In regards to more technical risks, cybercriminals are increasingly leveraging social networks to attack users. The reasons are simple. First, by its very nature social media is more difficult to monitor and control. Email infrastructure is normally controlled directly by the company that owns it, while social media infrastructure falls largely out of their control. Second, because of the inherent friendliness and trust relationships that characterize social media, users are more likely to fall for scams and frauds that appear to come from trusted contacts. Malicious attachments, links to dangerous websites and other tricks that would normally be screened out by corporate spam filters can be delivered directly to users via messaging and file transfer functionality built into social media platforms.
Attacks delivered through these methods have a higher rate of success because they occur inside the castle, meaning they have already passed through basic defenses such as firewalls, and are executing on the user's system, with local anti-virus software as the last and only line of defense. Since attackers have the ability to rapidly alter their malware so that it is not recognized by anti-virus software, this is a tenuous defense at best.
Additionally, social media makes it easier for attackers to find and target individuals in positions of privilege. It allows attackers to perform extensive research on potential victims and to launch their assaults against the users who, if the attacks are successful, will provide the greatest level of access to their environment.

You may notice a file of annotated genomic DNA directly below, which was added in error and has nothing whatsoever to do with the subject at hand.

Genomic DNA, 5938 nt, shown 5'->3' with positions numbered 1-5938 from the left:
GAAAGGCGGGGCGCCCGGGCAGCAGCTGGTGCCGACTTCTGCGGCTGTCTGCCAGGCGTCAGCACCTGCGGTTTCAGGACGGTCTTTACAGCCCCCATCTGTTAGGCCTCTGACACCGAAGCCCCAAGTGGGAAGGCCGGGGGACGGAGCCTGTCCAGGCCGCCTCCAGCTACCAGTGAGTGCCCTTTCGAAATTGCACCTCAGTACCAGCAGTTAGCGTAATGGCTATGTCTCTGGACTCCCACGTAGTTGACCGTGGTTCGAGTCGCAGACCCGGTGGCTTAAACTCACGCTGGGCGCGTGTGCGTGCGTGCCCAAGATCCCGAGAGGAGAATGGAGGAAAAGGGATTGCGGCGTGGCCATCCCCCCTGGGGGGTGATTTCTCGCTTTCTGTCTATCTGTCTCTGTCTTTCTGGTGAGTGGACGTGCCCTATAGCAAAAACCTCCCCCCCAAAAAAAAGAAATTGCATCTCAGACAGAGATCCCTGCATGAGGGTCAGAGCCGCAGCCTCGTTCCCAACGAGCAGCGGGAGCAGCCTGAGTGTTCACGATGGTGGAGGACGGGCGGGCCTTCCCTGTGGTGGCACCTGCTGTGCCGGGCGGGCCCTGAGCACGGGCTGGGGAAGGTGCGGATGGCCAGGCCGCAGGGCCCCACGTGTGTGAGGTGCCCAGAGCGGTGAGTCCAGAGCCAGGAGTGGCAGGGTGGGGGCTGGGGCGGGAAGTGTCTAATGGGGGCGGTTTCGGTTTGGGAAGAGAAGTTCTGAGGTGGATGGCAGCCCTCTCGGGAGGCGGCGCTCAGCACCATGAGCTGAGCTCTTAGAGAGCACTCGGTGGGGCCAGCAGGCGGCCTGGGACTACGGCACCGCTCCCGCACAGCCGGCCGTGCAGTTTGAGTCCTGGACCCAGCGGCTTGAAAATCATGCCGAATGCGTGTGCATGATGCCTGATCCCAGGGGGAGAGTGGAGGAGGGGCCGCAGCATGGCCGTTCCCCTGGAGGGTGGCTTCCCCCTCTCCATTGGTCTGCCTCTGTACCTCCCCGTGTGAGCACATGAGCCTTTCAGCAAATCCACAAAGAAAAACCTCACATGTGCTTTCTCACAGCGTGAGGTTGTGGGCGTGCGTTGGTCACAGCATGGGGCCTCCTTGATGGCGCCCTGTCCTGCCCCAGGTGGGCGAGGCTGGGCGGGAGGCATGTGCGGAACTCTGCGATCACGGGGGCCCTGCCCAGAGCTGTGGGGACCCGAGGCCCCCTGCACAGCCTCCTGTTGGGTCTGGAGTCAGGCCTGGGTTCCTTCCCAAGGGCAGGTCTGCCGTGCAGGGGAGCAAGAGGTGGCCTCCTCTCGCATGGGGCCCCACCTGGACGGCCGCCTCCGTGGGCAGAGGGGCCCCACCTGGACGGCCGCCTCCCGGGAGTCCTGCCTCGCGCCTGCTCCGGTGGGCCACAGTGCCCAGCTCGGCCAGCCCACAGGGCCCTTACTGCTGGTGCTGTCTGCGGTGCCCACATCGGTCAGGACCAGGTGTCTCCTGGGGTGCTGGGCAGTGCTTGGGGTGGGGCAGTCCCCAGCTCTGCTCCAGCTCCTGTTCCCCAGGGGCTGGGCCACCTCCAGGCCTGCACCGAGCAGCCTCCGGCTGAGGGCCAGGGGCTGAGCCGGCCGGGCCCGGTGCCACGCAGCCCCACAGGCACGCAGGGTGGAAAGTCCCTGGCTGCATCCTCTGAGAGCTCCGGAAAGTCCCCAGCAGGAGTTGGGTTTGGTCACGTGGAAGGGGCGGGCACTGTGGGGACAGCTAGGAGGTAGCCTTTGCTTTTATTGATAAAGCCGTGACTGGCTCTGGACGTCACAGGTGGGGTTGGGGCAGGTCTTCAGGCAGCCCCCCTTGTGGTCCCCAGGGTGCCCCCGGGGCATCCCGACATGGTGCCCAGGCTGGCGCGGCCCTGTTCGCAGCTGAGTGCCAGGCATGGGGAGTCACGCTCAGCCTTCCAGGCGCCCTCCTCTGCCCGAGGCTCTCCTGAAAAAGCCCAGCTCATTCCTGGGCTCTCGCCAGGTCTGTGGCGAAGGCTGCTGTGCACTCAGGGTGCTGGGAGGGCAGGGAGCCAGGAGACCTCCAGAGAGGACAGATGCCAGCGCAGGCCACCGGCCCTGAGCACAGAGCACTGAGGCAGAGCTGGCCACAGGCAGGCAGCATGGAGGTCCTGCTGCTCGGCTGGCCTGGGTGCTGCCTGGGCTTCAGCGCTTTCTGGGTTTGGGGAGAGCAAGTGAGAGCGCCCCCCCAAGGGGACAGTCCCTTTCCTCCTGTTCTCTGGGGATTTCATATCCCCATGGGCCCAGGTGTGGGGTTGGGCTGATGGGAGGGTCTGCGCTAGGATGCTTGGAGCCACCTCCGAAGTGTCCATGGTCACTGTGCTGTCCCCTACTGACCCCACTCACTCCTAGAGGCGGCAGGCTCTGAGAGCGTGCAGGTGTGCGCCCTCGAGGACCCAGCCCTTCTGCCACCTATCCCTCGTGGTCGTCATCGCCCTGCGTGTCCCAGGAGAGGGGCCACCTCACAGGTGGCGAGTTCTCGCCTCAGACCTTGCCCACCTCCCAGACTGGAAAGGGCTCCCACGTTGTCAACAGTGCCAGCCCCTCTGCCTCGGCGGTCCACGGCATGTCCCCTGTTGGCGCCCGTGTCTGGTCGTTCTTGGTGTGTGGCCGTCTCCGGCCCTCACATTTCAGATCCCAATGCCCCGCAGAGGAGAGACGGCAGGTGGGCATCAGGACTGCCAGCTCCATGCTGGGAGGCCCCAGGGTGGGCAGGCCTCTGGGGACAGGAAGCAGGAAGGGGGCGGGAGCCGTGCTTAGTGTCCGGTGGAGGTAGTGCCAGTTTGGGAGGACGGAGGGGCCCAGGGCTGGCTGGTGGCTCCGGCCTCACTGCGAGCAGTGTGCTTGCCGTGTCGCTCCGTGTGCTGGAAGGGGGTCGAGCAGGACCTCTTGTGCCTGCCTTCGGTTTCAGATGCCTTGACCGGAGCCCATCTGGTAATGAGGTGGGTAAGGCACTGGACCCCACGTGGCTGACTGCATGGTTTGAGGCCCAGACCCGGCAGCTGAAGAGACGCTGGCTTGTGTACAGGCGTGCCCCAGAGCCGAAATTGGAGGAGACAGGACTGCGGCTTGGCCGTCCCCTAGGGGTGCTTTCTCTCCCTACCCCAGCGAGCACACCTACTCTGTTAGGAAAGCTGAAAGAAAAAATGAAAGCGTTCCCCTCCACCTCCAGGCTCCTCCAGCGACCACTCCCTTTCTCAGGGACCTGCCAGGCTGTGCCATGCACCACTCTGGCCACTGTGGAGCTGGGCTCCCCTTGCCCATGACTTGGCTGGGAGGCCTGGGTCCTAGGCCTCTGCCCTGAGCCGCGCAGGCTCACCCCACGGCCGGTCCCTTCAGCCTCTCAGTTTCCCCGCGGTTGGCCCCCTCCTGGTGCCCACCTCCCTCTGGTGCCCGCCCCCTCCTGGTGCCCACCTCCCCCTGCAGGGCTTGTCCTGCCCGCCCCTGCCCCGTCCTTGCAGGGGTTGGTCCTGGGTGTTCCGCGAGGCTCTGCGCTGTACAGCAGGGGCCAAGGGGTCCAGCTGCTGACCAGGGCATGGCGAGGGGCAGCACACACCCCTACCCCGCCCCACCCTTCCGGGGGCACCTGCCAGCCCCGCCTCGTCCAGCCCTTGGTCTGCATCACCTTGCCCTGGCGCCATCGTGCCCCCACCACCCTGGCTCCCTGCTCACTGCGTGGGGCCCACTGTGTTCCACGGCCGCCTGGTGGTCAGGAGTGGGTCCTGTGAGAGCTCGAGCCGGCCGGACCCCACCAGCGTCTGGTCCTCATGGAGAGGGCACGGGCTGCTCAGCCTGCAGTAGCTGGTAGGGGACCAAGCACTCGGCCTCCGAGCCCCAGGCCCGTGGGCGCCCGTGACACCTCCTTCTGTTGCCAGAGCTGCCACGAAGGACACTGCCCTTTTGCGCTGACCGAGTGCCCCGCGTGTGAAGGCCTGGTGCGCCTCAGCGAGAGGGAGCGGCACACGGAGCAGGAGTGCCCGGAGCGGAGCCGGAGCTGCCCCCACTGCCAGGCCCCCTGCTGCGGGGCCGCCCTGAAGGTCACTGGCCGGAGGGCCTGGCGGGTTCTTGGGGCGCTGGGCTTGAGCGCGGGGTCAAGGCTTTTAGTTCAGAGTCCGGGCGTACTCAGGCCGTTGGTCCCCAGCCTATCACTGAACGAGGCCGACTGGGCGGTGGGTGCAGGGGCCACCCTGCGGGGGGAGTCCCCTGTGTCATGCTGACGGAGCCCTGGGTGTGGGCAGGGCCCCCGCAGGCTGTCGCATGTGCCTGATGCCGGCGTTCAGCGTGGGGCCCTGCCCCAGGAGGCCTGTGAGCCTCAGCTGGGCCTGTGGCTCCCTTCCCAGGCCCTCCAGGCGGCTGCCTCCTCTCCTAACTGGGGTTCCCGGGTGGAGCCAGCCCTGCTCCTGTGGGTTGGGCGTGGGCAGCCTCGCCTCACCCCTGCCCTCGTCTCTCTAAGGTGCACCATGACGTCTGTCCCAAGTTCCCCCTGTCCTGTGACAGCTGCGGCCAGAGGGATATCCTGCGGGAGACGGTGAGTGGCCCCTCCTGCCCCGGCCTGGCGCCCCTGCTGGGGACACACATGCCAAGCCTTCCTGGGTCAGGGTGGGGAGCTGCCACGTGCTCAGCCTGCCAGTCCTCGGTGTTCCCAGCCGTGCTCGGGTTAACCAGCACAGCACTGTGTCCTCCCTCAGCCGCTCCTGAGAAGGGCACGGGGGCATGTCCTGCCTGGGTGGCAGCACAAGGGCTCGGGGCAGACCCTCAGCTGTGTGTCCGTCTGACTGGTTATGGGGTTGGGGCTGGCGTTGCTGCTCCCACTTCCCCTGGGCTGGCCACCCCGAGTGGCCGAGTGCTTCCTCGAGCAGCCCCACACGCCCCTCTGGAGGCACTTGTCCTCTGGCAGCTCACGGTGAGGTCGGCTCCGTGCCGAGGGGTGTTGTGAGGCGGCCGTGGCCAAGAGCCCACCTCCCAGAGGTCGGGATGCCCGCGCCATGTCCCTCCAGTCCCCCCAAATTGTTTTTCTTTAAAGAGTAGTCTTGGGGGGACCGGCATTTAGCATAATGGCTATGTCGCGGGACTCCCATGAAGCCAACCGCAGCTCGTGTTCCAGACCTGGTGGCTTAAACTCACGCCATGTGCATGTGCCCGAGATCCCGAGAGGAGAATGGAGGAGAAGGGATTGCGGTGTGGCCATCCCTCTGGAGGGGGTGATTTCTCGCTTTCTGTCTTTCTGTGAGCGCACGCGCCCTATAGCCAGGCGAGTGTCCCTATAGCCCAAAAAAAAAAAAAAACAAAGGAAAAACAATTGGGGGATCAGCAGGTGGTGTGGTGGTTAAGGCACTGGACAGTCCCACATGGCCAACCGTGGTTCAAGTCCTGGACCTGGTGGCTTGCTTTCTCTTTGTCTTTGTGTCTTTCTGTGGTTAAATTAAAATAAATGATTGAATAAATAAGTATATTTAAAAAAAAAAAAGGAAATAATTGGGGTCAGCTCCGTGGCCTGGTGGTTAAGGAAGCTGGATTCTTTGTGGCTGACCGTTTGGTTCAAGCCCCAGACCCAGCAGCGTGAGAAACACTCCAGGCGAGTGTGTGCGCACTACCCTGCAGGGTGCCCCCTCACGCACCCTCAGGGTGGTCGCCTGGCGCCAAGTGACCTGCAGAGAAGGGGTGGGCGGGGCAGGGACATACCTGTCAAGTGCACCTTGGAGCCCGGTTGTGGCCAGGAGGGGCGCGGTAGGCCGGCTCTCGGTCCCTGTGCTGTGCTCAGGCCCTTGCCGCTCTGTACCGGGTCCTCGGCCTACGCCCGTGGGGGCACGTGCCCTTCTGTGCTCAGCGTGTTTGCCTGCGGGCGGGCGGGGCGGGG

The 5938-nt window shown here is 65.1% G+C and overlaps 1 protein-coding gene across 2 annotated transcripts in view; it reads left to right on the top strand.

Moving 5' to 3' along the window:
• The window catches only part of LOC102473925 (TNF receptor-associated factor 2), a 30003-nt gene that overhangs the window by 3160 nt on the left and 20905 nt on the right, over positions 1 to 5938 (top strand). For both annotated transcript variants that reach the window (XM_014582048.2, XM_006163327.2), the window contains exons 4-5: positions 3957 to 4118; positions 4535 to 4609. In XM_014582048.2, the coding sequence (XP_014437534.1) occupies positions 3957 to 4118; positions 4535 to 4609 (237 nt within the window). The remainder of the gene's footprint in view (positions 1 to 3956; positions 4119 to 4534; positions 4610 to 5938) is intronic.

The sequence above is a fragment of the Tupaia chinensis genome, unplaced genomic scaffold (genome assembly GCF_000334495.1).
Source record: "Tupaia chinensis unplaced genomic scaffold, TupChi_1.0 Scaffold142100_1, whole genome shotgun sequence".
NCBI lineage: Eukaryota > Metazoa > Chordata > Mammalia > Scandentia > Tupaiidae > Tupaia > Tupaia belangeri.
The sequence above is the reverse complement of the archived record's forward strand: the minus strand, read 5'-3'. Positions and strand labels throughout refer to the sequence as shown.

Controlling the technical risks
Before you undertake the task of addressing today’s advanced threats, make sure you first tackle the basics. Evaluate your baseline security system, including patching, access control, segregation of duties, inventory and asset control. In essence, don’t try to build the roof before you’ve laid the foundation. While some attackers do have the capability to deliver highly advanced attacks, all attackers will gladly take advantage of a five-year-old vulnerability or trivial configuration mistake that you somehow overlooked.
Once the basics are in place, you can begin to evaluate whether your environment is equipped to handle today’s threating environment. The primary concept to keep in mind is that you will fail. Your goal is to fail gracefully, which means that you should aim to identify the failure quickly, respond effectively and get back to normal working order as soon as possible.
While the historical focus for information security specialists has been on preventative controls (i.e. making sure the bad thing doesn’t happen), modern threats are specifically designed to bypass these defenses. Organizations should continue to heavily invest in traditional measures such as anti-virus and patching solutions, but they need to expand their capabilities within the detective (i.e. security monitoring) and corrective (i.e. incident response) areas.
For security monitoring the concept is simple, log everything, bring it together, and have the capability to make sense of it. Verizon’s 2010 Data Breach Investigative Report showed that 87 percent of their customers had the evidence in their logs that they had been breached, but those customers simply did not have the technology or skill set to understand what they were seeing.
In order to avoid being part of this statistic, organizations should consider building out their capability to perform some level of automated log analysis. There are a variety of Security Information and Event Management (SIEM) solutions built specifically for this purpose. Commercial tools such as ArcSight, enVision, QRadar and many others are very popular, but can be expensive. Similar functionality can be deployed more economically using open source tools such as OSSIM and Security Onion, or free versions of commercial tools such as Splunk.